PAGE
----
This site uses cookies. By accepting cookies you can optimise your browsing experience. Read more.
USA: Obama becomes third president to address an audience at a synagogue00:51

USA: Obama becomes third president to address an audience at a synagogue

United States, Washington D.C.
May 22, 2015 at 09:39 GMT +00:00 · Published

US President Barack Obama became only the third sitting American president to speak to a congregation at a US synagogue, Friday when he delivered a speech from the pulpit of Adas Israel in Washington D.C.

Speaking in honour of Jewish American Heritage Month, Obama reminded his audience of the times the US had failed to live up to its "lofty ideals," mentioning the subjegation of African-Americans through slavery and Jim Crow, and the genocidal treatment of Native Americans. "And far too often American Jews faced the scourge of anti-Semitism here at home," Obama added.

President Ulysses S. Grant lay the cornerstone of the Adas Israel synagogue's first building in 1876, as an apology for expelling Jews from the territories he administered as a General in Kentucky, Mississippi and Tennessee during the Civil War.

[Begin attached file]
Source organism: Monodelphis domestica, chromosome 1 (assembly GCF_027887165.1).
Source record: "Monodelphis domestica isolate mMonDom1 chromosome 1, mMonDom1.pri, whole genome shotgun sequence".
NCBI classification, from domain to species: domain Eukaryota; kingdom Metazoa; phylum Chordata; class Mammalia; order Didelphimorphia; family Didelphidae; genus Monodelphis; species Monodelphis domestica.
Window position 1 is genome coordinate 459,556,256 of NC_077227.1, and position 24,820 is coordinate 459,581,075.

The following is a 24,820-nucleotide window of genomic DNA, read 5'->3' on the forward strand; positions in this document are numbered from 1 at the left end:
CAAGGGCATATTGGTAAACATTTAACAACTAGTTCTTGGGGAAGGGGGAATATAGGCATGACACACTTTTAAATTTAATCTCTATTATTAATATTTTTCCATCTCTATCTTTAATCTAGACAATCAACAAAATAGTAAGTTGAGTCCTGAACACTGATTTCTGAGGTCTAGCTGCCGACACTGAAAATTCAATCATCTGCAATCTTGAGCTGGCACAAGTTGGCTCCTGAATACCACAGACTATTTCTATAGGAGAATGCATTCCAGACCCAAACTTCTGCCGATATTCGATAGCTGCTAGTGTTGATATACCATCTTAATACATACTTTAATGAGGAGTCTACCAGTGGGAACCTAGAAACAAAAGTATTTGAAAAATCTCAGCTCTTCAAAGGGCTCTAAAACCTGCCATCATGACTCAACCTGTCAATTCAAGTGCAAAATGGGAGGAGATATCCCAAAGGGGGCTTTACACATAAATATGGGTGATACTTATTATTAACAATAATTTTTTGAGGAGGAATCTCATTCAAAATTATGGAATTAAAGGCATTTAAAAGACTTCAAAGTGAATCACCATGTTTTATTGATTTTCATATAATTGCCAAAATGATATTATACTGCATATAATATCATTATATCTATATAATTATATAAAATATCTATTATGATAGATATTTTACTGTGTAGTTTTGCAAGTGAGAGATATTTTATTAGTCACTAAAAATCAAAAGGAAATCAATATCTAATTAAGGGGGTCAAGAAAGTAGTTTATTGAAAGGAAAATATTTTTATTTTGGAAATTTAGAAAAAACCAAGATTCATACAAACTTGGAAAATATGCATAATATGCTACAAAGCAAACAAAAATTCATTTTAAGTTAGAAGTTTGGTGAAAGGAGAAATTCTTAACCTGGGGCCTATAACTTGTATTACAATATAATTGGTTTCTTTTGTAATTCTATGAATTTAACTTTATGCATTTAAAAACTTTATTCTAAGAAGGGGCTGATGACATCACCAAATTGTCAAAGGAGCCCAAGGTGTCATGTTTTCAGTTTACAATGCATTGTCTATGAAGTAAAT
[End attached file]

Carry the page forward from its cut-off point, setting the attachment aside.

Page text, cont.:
USA: Obama becomes third president to address an audience at a synagogue00:51
Pool for subscribers only
No Account? Sign up!
Top downloads in last 24 hours
Show more
Description

US President Barack Obama became only the third sitting American president to speak to a congregation at a US synagogue, Friday when he delivered a speech from the pulpit of Adas Israel in Washington D.C.

Speaking in honour of Jewish American Heritage Month, Obama reminded his audience of the times the US had failed to live up to its "lofty ideals," mentioning the subjegation of African-Americans through slavery and Jim Crow, and the genocidal treatment of Native Americans. "And far too often American Jews faced the scourge of anti-Semitism here at home," Obama added.

President Ulysses S. Grant lay the cornerstone of the Adas Israel synagogue's first building in 1876, as an apology for expelling Jews from the territories he administered as a General in Kentucky, Mississippi and Tennessee during the Civil War.